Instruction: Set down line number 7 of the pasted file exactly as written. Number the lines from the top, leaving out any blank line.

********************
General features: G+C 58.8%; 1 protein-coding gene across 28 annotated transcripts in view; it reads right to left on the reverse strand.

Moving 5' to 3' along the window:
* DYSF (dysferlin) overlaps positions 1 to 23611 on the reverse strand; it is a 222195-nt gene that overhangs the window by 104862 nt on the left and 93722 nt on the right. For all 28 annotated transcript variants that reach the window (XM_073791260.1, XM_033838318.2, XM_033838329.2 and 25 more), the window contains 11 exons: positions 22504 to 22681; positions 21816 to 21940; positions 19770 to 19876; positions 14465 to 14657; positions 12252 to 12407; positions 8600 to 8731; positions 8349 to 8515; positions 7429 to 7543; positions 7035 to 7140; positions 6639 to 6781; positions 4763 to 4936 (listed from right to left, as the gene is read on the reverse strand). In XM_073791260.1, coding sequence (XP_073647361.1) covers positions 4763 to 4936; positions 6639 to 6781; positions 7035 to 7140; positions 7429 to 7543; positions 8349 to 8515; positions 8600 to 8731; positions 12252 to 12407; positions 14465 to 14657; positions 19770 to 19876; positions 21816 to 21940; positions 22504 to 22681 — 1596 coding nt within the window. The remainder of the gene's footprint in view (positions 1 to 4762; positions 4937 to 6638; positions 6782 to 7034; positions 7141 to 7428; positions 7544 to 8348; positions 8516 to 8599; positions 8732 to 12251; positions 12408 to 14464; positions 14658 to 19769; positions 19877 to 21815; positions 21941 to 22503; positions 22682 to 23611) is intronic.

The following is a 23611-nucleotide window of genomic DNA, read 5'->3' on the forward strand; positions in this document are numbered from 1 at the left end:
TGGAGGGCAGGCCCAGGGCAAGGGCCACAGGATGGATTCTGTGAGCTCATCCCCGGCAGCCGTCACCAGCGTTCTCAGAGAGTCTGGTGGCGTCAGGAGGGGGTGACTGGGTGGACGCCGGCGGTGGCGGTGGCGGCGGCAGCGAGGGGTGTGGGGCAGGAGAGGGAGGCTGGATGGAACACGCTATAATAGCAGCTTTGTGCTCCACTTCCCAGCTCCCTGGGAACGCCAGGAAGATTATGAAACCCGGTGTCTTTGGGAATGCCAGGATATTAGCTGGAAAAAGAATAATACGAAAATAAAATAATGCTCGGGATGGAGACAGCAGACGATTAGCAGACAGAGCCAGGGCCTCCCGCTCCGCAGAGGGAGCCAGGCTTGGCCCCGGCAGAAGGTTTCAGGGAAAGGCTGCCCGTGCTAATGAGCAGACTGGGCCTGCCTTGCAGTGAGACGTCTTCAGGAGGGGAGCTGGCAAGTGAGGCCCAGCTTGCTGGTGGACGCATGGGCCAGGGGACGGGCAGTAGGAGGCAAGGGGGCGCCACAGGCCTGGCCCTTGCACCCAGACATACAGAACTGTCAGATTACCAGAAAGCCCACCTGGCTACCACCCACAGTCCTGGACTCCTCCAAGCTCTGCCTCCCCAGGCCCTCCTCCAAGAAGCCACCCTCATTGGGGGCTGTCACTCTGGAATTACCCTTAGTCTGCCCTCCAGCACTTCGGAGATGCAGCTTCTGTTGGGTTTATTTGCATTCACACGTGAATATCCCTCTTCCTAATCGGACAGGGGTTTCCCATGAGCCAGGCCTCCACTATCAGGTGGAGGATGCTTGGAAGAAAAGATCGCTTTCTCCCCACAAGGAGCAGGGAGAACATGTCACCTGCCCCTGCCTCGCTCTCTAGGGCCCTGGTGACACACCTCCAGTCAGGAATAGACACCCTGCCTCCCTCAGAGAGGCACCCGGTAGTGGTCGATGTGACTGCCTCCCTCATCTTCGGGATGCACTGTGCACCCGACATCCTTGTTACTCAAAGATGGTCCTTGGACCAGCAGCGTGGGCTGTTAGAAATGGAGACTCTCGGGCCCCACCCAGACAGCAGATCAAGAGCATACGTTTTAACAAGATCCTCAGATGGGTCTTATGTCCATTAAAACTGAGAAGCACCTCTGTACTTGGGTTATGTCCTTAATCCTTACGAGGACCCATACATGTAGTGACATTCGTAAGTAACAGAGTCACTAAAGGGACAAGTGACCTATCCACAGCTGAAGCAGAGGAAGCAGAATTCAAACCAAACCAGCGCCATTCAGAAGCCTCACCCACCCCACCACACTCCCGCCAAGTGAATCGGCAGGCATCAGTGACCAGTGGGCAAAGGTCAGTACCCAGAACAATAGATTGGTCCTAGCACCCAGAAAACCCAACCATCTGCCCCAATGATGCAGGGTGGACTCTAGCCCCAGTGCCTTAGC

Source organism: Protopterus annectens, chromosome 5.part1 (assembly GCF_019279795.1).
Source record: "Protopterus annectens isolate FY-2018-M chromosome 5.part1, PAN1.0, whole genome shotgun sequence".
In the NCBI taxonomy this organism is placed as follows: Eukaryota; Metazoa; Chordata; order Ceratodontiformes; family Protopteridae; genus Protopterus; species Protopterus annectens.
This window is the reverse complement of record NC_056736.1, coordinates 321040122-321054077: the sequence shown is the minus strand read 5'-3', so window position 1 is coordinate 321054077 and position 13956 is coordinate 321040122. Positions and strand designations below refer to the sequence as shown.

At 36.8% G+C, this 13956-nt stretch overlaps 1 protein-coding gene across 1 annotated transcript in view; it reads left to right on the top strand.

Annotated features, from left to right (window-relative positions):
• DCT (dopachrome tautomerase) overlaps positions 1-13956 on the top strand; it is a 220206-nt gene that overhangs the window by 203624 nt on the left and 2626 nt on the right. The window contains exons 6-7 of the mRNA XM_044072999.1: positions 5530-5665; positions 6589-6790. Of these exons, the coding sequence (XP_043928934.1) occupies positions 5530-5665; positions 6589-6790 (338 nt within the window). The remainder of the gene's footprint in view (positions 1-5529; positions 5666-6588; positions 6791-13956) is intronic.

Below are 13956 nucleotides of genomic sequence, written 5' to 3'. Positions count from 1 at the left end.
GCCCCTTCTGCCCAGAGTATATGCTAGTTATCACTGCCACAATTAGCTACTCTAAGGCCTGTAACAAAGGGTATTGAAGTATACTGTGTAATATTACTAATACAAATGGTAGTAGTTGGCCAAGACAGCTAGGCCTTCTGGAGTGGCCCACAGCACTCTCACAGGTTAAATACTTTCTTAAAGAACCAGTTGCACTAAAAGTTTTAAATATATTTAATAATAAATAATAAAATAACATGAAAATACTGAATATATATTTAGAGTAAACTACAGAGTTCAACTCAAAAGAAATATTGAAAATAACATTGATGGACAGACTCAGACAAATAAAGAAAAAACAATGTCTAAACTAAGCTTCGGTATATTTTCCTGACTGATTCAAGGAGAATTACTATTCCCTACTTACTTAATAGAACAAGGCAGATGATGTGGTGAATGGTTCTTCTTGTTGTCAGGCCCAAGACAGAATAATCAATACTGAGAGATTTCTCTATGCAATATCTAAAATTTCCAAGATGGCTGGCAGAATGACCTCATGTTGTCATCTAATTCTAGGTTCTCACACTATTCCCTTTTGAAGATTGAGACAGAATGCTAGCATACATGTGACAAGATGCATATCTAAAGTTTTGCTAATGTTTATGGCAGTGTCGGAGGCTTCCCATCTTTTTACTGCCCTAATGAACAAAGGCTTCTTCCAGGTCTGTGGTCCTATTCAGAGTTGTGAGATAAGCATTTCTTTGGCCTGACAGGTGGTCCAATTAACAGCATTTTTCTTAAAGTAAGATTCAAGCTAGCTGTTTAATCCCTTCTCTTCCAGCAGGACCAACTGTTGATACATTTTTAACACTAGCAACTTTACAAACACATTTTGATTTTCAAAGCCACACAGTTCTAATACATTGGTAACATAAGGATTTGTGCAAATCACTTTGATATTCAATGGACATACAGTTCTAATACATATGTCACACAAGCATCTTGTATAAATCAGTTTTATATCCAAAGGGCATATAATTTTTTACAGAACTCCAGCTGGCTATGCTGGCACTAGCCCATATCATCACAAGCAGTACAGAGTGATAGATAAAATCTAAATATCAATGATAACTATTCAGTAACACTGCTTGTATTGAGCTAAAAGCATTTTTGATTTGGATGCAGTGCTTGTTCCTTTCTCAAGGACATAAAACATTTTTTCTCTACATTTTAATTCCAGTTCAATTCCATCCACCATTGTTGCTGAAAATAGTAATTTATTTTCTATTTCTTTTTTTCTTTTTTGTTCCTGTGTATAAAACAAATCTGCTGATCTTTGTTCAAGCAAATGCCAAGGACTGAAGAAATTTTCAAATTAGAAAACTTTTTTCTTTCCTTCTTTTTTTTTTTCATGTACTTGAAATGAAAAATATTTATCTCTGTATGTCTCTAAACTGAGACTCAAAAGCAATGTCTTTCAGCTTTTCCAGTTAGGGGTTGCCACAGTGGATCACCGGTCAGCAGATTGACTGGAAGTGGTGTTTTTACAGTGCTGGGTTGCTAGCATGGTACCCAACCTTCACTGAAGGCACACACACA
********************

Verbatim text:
Source record: "Protopterus annectens isolate FY-2018-M chromosome 5.part1, PAN1.0, whole genome shotgun sequence".